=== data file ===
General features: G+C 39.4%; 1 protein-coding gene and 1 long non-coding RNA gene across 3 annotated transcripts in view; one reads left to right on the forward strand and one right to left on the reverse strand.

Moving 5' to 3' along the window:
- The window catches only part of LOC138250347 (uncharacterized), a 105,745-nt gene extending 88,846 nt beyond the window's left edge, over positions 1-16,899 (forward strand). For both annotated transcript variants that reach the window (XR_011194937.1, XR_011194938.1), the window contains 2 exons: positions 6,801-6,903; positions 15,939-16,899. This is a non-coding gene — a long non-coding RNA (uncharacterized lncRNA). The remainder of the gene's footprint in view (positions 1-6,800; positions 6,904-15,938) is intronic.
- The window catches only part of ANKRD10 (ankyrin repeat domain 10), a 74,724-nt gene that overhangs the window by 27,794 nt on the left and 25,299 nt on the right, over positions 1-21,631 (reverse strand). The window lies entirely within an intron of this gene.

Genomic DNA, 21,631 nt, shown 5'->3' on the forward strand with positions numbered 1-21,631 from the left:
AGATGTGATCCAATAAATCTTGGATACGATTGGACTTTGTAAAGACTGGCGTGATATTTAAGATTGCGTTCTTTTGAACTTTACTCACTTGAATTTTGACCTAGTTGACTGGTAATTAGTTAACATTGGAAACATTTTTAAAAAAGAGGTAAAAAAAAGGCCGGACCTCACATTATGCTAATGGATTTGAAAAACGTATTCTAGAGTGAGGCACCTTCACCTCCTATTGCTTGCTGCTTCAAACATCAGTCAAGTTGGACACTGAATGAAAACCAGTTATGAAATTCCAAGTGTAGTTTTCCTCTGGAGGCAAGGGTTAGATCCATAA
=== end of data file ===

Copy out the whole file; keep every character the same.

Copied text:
General features: G+C 39.4%; 1 protein-coding gene and 1 long non-coding RNA gene across 3 annotated transcripts in view; one reads left to right on the forward strand and one right to left on the reverse strand.

Moving 5' to 3' along the window:
- The window catches only part of LOC138250347 (uncharacterized), a 105,745-nt gene extending 88,846 nt beyond the window's left edge, over positions 1-16,899 (forward strand). For both annotated transcript variants that reach the window (XR_011194937.1, XR_011194938.1), the window contains 2 exons: positions 6,801-6,903; positions 15,939-16,899. This is a non-coding gene — a long non-coding RNA (uncharacterized lncRNA). The remainder of the gene's footprint in view (positions 1-6,800; positions 6,904-15,938) is intronic.
- The window catches only part of ANKRD10 (ankyrin repeat domain 10), a 74,724-nt gene that overhangs the window by 27,794 nt on the left and 25,299 nt on the right, over positions 1-21,631 (reverse strand). The window lies entirely within an intron of this gene.

Genomic DNA, 21,631 nt, shown 5'->3' on the forward strand with positions numbered 1-21,631 from the left:
AGATGTGATCCAATAAATCTTGGATACGATTGGACTTTGTAAAGACTGGCGTGATATTTAAGATTGCGTTCTTTTGAACTTTACTCACTTGAATTTTGACCTAGTTGACTGGTAATTAGTTAACATTGGAAACATTTTTAAAAAAGAGGTAAAAAAAAGGCCGGACCTCACATTATGCTAATGGATTTGAAAAACGTATTCTAGAGTGAGGCACCTTCACCTCCTATTGCTTGCTGCTTCAAACATCAGTCAAGTTGGACACTGAATGAAAACCAGTTATGAAATTCCAAGTGTAGTTTTCCTCTGGAGGCAAGGGTTAGATCCATAA